NASA researchers are getting ready to sample the asteroid Bennu
NASA’s OSIRIS-REx spacecraft is about to touch an asteroid. It has been orbiting the space rock Bennu, which is currently more than 320 million kilometres from Earth, since December 2018. On 20 October it will take a sample to bring home. The hope is that this material will help us understand more about the earliest history of our planet.
To take the sample, OSIRIS-REx will extend a robotic arm and use it as a sort of pogo stick on the asteroid’s surface. As the arm makes contact, it will blow out a puff of nitrogen gas and waft up a small cloud of dust and pebbles which will be collected within a container at the end of the arm. The entire spacecraft will then spin with the arm outstretched, which will help determine the mass of the sample. If it isn’t big enough, there is enough nitrogen for two more attempts.
Bennu may be similar to the asteroids that smashed together to form Earth and the other planets early on in the solar system’s history, so studying it could teach us about how the planets formed and where their various components, such as water, came from.
“It tells us something about the really early solar system – it gives us this glimpse of what Earth might have been like before life arose,” says Hannah Kaplan at NASA’s Goddard Space Flight Center (GSFC) in Maryland. “We’re essentially taking back a piece of a time capsule so we can take a closer look at it.”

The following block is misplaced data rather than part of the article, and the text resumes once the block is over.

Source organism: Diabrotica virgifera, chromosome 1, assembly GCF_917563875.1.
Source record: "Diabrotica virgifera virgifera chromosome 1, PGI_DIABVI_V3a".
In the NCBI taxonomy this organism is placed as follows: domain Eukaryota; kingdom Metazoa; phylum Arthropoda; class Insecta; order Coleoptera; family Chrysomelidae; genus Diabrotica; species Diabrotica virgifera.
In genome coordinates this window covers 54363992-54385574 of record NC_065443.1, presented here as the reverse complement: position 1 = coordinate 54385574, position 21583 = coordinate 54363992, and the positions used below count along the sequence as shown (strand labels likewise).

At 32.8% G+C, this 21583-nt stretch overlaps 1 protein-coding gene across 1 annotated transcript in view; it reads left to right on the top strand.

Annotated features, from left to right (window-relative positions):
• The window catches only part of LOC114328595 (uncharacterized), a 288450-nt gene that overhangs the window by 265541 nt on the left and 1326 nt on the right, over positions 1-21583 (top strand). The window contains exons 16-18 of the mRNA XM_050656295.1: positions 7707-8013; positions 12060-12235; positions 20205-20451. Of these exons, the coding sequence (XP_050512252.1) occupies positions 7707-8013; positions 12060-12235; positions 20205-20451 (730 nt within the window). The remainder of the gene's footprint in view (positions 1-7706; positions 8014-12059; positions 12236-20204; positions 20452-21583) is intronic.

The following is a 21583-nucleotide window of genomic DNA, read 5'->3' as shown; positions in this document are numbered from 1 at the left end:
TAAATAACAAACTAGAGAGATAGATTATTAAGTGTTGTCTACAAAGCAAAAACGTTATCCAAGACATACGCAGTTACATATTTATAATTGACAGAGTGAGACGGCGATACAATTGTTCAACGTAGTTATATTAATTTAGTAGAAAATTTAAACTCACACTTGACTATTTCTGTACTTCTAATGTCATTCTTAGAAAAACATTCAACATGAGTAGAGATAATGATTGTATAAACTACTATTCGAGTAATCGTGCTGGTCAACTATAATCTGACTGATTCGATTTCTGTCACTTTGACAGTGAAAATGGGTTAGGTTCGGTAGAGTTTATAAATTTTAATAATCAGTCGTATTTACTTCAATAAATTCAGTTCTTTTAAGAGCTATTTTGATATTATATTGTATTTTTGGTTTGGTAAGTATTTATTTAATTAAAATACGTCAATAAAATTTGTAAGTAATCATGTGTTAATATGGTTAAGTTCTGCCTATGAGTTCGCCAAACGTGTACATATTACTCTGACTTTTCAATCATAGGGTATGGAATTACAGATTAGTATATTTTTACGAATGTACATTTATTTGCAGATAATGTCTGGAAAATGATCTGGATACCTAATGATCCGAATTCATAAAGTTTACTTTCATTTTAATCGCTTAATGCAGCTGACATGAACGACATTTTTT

Not only will that help us better understand the planets, but we will also be able to compare the sample with observations of Bennu so that we can place it in context with other objects in space. “When we look at asteroids from ground-based telescopes, we’ll have a better idea of what those observations are telling us,” says Amy Simon, also at GSFC.
When the sample is returned to Earth in 2023, bits of it will be sent to labs around the world for experiments and analysis. “There’s so much that we can do in our laboratory facilities that we can’t do from our spacecraft,” says Daniella DellaGiustina at the University of Arizona. For one, we will get a much better idea of what Bennu is made of and how that material is affected by its environment.
“We’re only going to be sending a small amount of the collected sample out for analysis,” says Simon. “The rest is going to be archived so that when people come up with new experiments, they can apply to get a little bit of the sample.” These asteroid samples should yield insights about the early solar system for decades to come.
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